I just want to know the resonant frequency of piezoelectric material. We can determine by using the equation which is related to the dimension of the material. But i want to confirm it by applying AC voltage source in the sample.

So basically when you apply voltage the piezoelectric material vibrates and using oscilloscope you can determine the frequency. My problem was if AC voltage is your source then you can adjust the frequency but the frequency that you set is also the frequency the will be detected by the oscilloscope? How can i set the frequency of the AC voltage and differentiate the resonant frequency that will be detected by the oscilloscope?


It depends a bit on the equipment you have, and the desired accuracy.

You say you have an oscilloscope. I would start by wiring the crystal to the scope and giving a sharp tap. The response of the crystal (which has a high Q) will be a decaying waveform, whose frequency you can determine.

To get more accurate you want to apply a voltage and measure the current - that is, the voltage across the crystal and the voltage across a resistor in series with the crystal. The phase relationship between these varies rapidly as you cross the resonance - so even if your frequency steps are too coarse to see the (narrow) resonance you would be able to tell that you passed the point because of the phase shift.

At the exact point of resonance there is a 90 degree phase shift between driving force and response amplitude. This makes it an easy measurement to do accurately - more accurate than measuring the response amplitude.

If you look at the thread posted at this site you will see that measurements of the real impedance of a transducer show one or more characteristic dips - each of which corresponds to a characteristic (resonant) frequency. Of course there is a direct relationship between phase shift and real part of impedance... so if you have a network analyzer, it will give you a more direct determination than the method I sketched above.

  • $\begingroup$ So basically what are your trying to say is, i will vary frequency in the pulse generator (keeping the amplitude voltage constant) and then i will measure the voltage across the a resistor with crystal? and the frequency the gives me the highest voltage is the resonant frequency? $\endgroup$ – Raldenors Sep 1 '16 at 16:41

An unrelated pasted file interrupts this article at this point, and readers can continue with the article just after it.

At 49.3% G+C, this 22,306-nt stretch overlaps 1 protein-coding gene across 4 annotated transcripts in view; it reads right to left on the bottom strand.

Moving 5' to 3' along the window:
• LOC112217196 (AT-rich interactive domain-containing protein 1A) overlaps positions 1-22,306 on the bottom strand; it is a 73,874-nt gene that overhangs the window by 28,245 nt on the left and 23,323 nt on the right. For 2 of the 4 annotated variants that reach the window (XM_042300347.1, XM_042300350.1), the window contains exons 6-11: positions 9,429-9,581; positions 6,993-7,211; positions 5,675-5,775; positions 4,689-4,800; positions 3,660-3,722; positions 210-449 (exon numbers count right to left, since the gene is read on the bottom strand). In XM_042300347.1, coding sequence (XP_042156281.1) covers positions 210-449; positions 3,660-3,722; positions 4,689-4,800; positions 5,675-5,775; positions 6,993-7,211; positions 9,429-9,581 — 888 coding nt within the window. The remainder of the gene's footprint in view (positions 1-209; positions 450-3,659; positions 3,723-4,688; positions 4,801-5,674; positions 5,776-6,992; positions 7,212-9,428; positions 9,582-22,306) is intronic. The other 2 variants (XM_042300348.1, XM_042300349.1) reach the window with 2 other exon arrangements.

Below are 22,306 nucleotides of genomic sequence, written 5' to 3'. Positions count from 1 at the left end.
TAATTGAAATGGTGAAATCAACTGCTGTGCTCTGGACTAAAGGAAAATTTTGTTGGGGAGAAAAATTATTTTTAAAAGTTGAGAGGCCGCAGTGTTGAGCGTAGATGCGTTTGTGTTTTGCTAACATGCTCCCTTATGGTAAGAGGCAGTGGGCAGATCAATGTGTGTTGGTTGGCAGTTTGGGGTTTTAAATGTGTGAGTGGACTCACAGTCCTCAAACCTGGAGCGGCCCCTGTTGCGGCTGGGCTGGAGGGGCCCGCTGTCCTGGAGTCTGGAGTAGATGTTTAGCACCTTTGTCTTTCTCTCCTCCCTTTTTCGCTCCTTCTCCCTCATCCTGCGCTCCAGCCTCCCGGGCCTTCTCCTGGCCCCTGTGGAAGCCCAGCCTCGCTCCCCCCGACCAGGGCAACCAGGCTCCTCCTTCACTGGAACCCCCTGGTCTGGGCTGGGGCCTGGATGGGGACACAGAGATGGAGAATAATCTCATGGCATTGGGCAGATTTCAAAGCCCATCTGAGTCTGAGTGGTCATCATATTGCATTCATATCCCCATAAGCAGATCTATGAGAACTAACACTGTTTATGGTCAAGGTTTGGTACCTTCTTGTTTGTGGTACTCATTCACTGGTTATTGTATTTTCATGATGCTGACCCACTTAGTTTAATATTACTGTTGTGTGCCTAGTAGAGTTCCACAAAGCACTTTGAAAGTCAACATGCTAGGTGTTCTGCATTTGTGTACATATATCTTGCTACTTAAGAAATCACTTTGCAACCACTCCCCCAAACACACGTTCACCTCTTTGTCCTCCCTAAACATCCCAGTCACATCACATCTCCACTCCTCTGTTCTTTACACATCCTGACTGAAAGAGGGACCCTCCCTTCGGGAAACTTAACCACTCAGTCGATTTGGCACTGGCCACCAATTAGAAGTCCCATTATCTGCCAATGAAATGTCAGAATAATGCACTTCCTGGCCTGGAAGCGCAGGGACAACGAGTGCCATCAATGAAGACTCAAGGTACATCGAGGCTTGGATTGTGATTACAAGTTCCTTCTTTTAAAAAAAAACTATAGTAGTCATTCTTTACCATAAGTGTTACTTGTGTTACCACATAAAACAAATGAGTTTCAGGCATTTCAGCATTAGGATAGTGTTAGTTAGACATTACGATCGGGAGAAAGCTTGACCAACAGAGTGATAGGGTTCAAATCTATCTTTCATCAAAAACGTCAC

• $\begingroup$ Yes, that should work. Note that if the Q is very high, the peak may be very sharp and you might "miss it". This is where looking at the phase of response can help - if you went past the resonance, the phase would shift: this helps you figure out the direction in which you need to move your frequency. $\endgroup$ – Floris Sep 1 '16 at 16:52
  • $\begingroup$ What is Q sir? and how can i determine the phase shift? is it the values of voltages? $\endgroup$ – Raldenors Sep 1 '16 at 17:22
  • $\begingroup$ Q is a measure of the width of the resonance: $Q=\frac{\omega}{\Delta \omega}$. The higher Q is, the narrower the range where the amplitude increases significantly. The phase shift is best seen by displaying the wave form of input voltage and response on an oscilloscope. $\endgroup$ – Floris Sep 1 '16 at 17:44
  • $\begingroup$ Or, is the phase shift the difference between the voltage across the crystal and the voltage across the resistor with the crystal? or the vice versa? $\endgroup$ – Raldenors Sep 1 '16 at 17:54

As with all resonance experiments, you apply a fixed amplitude voltage at a variable driving frequency, and measure how much current is transmitted. At the resonant frequency the current is maximum.


  • $\begingroup$ so its a current vs frequency?... actually i'm trying to plot the voltage vs. frequency by applying different voltages $\endgroup$ – Raldenors Aug 19 '16 at 3:48
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    $\begingroup$ As Floris says, you can use voltage across a fixed resistor in series with the PZT. $\endgroup$ – sammy gerbil Aug 19 '16 at 4:17

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